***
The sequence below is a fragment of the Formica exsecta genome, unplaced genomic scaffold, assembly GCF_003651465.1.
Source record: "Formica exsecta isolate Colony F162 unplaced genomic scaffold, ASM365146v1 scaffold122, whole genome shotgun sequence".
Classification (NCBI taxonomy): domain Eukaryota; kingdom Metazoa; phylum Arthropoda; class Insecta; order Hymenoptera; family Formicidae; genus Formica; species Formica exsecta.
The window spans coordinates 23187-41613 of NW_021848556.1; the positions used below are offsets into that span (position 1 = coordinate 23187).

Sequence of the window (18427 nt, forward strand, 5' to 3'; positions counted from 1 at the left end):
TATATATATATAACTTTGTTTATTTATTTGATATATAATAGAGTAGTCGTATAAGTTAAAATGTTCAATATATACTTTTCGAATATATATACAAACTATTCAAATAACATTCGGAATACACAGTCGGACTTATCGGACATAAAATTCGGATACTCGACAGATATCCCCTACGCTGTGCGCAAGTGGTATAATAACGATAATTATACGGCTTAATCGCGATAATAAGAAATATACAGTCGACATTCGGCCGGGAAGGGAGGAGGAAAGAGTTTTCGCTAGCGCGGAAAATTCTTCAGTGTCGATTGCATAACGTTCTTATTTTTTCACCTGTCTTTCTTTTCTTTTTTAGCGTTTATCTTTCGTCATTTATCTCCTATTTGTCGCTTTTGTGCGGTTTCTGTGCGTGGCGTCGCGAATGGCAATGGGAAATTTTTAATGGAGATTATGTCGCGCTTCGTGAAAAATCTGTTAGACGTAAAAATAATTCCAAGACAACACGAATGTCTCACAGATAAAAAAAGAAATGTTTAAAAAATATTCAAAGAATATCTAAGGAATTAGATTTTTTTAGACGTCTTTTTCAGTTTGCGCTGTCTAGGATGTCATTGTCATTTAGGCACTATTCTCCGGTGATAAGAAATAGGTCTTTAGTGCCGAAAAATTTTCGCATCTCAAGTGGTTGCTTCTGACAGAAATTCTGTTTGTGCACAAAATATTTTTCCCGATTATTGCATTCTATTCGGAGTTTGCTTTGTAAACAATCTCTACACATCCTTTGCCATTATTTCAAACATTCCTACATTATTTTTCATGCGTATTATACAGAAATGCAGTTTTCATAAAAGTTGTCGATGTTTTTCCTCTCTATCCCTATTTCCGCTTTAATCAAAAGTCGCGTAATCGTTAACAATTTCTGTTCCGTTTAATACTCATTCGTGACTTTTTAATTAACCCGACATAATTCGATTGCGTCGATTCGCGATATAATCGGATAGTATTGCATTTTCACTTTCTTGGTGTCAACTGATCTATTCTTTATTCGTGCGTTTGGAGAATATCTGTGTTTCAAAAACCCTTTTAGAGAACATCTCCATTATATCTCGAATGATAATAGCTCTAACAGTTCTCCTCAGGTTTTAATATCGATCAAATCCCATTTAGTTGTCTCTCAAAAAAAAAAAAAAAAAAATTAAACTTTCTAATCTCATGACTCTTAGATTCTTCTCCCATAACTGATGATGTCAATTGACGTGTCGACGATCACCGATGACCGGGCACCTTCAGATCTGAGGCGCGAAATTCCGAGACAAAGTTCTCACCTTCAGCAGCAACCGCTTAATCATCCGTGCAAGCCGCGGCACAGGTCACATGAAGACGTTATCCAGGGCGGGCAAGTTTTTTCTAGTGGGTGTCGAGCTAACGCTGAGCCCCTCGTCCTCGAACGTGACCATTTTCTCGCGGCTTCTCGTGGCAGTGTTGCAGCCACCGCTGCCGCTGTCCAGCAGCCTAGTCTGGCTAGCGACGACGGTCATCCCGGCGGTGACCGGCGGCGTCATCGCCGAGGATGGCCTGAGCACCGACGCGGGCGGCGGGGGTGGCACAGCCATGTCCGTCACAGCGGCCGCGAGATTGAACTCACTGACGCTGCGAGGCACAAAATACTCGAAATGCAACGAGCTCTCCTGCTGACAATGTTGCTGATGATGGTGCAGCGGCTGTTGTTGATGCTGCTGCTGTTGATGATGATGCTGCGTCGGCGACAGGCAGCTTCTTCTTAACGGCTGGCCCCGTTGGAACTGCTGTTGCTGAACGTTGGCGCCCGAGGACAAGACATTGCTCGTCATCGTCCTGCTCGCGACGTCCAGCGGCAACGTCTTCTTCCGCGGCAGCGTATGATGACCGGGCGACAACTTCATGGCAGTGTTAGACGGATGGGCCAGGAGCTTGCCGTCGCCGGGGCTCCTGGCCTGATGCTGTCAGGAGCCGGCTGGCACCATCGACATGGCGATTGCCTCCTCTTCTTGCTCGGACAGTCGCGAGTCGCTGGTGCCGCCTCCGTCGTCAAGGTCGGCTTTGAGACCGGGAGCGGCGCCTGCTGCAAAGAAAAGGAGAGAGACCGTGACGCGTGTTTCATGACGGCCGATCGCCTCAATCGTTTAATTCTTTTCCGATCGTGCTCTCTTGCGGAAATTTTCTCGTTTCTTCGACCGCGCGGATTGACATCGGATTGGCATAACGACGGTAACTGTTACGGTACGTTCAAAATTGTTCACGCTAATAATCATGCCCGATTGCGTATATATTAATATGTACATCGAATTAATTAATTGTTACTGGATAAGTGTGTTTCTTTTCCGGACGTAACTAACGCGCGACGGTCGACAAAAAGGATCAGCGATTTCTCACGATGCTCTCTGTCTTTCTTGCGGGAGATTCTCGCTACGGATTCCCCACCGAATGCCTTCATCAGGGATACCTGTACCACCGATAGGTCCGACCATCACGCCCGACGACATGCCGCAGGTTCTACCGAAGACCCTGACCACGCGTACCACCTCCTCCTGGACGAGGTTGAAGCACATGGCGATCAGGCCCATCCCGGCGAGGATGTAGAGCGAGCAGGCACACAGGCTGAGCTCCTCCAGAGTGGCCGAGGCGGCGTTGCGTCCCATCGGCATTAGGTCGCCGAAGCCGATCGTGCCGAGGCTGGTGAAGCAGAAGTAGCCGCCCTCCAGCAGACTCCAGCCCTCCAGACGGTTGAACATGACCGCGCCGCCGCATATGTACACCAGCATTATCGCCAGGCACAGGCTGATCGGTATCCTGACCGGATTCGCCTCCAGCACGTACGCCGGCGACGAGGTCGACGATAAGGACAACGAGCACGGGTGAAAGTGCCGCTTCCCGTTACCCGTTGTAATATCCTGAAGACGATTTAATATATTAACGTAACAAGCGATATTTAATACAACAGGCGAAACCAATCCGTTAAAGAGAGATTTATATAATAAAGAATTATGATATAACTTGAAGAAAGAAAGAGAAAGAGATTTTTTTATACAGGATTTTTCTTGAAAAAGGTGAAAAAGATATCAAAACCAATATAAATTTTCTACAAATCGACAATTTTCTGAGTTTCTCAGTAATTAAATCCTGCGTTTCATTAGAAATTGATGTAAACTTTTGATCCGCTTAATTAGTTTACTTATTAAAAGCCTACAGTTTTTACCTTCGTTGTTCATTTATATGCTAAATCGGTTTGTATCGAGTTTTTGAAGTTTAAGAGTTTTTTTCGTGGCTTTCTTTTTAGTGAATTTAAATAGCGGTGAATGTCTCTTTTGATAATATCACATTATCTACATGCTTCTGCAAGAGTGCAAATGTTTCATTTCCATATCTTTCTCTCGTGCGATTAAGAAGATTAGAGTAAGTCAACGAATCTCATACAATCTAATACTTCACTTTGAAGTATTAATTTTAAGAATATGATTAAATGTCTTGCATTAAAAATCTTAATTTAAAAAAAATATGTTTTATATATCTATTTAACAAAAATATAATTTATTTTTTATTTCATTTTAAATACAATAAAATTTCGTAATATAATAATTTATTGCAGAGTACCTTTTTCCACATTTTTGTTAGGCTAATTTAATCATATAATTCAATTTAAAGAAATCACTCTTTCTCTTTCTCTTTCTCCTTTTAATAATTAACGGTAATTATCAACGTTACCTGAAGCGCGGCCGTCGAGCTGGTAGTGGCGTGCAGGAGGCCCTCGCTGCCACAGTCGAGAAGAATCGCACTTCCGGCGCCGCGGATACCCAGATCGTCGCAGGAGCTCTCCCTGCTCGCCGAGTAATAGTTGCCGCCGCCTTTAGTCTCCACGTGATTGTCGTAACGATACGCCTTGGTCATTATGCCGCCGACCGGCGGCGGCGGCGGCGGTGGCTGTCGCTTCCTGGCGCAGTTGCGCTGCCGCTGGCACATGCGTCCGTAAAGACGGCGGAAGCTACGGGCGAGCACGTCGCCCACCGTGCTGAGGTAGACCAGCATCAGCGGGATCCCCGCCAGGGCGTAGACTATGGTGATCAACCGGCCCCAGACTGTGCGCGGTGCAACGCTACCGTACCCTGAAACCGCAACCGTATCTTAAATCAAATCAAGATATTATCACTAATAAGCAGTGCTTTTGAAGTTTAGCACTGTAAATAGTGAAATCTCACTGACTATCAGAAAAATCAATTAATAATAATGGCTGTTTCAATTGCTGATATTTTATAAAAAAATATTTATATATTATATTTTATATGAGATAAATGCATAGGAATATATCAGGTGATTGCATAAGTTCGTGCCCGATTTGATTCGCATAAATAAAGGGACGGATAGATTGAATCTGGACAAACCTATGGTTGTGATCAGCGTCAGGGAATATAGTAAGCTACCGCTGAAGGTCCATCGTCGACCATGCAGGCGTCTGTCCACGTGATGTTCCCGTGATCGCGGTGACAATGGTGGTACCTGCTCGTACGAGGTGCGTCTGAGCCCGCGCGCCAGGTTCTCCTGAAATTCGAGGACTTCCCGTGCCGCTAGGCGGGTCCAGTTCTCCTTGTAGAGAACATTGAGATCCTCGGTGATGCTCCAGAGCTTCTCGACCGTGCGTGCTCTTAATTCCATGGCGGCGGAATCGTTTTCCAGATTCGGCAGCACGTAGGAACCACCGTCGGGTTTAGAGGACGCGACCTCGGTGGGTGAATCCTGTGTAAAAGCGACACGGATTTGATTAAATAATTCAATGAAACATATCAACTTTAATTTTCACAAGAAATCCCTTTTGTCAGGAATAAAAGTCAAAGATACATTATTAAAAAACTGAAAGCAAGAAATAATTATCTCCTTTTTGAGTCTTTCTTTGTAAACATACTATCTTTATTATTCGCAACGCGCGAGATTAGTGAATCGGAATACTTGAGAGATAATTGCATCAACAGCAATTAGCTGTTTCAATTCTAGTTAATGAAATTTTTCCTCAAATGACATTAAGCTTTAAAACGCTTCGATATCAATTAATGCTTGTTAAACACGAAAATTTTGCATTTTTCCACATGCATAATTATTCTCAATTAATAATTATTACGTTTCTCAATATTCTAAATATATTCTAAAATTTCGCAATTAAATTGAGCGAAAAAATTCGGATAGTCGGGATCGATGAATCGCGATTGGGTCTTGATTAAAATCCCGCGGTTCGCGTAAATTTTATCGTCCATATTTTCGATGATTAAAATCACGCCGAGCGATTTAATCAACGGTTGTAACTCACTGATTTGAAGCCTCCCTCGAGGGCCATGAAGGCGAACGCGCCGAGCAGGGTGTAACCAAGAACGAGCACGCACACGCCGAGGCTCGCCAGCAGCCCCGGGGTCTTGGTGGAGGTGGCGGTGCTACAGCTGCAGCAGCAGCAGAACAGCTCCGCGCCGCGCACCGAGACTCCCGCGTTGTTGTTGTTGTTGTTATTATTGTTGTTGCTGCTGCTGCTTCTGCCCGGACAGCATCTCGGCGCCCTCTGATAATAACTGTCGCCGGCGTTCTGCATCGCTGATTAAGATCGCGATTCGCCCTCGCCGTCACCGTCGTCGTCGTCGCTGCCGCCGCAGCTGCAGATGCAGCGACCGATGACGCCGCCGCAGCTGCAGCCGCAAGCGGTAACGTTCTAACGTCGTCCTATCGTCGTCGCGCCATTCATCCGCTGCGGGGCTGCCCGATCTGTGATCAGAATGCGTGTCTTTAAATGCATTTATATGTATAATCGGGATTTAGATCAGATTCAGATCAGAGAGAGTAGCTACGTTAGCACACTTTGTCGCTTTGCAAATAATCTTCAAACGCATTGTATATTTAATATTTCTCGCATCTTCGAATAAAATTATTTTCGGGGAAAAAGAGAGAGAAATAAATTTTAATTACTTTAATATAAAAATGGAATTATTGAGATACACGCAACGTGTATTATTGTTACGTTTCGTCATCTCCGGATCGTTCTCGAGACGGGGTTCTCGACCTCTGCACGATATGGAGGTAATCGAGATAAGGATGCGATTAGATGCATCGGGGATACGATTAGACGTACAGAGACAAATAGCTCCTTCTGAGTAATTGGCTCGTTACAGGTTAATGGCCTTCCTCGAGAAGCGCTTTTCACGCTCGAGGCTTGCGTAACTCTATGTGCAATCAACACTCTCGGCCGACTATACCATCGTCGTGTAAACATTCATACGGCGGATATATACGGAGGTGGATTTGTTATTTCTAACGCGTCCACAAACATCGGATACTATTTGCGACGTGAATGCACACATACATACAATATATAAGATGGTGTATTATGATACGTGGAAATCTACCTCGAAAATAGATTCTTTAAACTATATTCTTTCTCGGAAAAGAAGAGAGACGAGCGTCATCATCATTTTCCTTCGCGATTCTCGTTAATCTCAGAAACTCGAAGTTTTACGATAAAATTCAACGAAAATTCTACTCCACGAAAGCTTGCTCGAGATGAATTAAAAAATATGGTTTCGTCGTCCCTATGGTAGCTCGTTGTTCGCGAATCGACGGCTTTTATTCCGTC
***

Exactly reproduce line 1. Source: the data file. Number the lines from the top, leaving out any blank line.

The sequence below is a fragment of the Formica exsecta genome, unplaced genomic scaffold, assembly GCF_003651465.1.